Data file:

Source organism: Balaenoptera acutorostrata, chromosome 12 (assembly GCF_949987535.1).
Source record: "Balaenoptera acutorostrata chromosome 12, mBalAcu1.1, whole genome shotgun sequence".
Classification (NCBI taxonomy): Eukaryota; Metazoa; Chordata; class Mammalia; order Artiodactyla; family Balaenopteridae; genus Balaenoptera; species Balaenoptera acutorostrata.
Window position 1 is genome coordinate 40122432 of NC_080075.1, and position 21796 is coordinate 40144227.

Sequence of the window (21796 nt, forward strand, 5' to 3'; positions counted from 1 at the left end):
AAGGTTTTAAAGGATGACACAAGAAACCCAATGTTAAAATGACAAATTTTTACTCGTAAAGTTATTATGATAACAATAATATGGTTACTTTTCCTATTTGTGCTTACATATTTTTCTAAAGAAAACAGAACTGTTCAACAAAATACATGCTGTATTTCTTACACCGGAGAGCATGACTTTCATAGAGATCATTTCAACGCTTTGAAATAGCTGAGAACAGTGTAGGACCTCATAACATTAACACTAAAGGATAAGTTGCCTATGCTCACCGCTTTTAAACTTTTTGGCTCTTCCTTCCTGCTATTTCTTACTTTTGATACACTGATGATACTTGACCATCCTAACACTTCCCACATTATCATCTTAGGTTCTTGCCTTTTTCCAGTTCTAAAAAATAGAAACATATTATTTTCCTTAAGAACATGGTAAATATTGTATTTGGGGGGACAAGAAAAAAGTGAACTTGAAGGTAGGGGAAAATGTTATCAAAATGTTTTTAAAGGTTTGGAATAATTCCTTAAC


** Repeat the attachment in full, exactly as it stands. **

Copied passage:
Source organism: Balaenoptera acutorostrata, chromosome 12 (assembly GCF_949987535.1).
Source record: "Balaenoptera acutorostrata chromosome 12, mBalAcu1.1, whole genome shotgun sequence".
Classification (NCBI taxonomy): Eukaryota; Metazoa; Chordata; class Mammalia; order Artiodactyla; family Balaenopteridae; genus Balaenoptera; species Balaenoptera acutorostrata.
Window position 1 is genome coordinate 40122432 of NC_080075.1, and position 21796 is coordinate 40144227.

Sequence of the window (21796 nt, forward strand, 5' to 3'; positions counted from 1 at the left end):
AAGGTTTTAAAGGATGACACAAGAAACCCAATGTTAAAATGACAAATTTTTACTCGTAAAGTTATTATGATAACAATAATATGGTTACTTTTCCTATTTGTGCTTACATATTTTTCTAAAGAAAACAGAACTGTTCAACAAAATACATGCTGTATTTCTTACACCGGAGAGCATGACTTTCATAGAGATCATTTCAACGCTTTGAAATAGCTGAGAACAGTGTAGGACCTCATAACATTAACACTAAAGGATAAGTTGCCTATGCTCACCGCTTTTAAACTTTTTGGCTCTTCCTTCCTGCTATTTCTTACTTTTGATACACTGATGATACTTGACCATCCTAACACTTCCCACATTATCATCTTAGGTTCTTGCCTTTTTCCAGTTCTAAAAAATAGAAACATATTATTTTCCTTAAGAACATGGTAAATATTGTATTTGGGGGGACAAGAAAAAAGTGAACTTGAAGGTAGGGGAAAATGTTATCAAAATGTTTTTAAAGGTTTGGAATAATTCCTTAAC